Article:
COVID-19 Vaccination Rates Among Individuals With HIV Vary By Geography


Immunocompromised individuals are at a higher risk of developing severe symptoms and dying from COVID-19.

The overall global COVID-19 vaccination rate among individuals living with HIV is approximately 55%, with rates varying significantly by geography, according to a study published in the Journal of Infectious Diseases. Immunocompromised individuals are at a higher risk of developing severe symptoms and dying from COVID-19, making vaccination in this population critical.

“To our knowledge, COVID-19 vaccination rates among people with HIV have not yet been reported,” said Steven Grinspoon, MD, chief of the Metabolism Unit at Massachusetts General Hospital, in a press release. “Our goal in this study was to leverage data from the Randomized Trial to Prevent Vascular Events in HIV—or REPRIEVE—to look at vaccination rates among a global HIV cohort.”

Vaccination rates across participants in REPRIEVE—a cardiovascular prevention study being conducted in people living with HIV in multiple countries—were examined in different Global Burden of Disease super-regions that exhibit similar cause-of-death patterns. These regions included high-income regions (the United States, Canada, Spain), Latin America and the Caribbean (Brazil, Haiti, Peru, Puerto Rico), Southeast/East Asia (Thailand), South Asia (India), and Sub-Saharan Africa (Botswana, South Africa, Uganda, Zimbabwe). Additionally, vaccination rates in REPRIEVE participants were compared with those from the general population of their region.

According to the investigators, among the 6952 REPRIEVE participants who were active in the study as of January 1, 2021, the overall vaccination rate was 55%. Rates were highest in the high-income super region at 71%, followed by Latin America and the Caribbean at 59%, South Asia at 49%, Southeast/East Asia at 41%, and Sub-Saharan Africa at 18%.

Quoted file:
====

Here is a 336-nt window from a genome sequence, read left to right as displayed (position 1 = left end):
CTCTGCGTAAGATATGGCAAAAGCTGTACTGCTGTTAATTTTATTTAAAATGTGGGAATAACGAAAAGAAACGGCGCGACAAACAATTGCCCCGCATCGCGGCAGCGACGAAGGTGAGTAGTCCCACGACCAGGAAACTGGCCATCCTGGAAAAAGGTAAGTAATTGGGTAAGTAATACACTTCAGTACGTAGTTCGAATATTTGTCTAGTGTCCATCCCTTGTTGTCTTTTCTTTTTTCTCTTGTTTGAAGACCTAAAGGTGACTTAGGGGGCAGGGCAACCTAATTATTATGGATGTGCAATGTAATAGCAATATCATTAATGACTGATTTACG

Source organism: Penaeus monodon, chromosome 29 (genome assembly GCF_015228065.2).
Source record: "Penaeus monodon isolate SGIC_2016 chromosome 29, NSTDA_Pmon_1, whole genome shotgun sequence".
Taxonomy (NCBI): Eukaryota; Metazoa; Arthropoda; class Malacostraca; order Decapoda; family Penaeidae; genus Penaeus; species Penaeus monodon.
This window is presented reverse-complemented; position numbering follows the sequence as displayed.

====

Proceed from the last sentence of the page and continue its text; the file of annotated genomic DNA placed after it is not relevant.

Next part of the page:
Vaccination rates among REPRIEVE participants were similar to the general population in most of the super-regions, with higher rates among individuals who identified as white than those who identified as Black in countries included in the high-income super region.

“As this is the first report of vaccination rates among a large, international cohort of people living with HIV from diverse Global Burden of Disease regions, these findings inform the field on overall and region-specific vaccination rates,” Grinspoon said in the release. “Given that the data highlight major inequities in rates across regions, public health officials should use these data to increase efforts to provide access to vaccines for people living with HIV, particularly in those groups vulnerable to COVID-19 morbidity and mortality.”


International study reveals COVID-19 vaccination rates among people living with HIV [news release]. EurekAlert; December 1, 2021. Accessed December 2, 2021.

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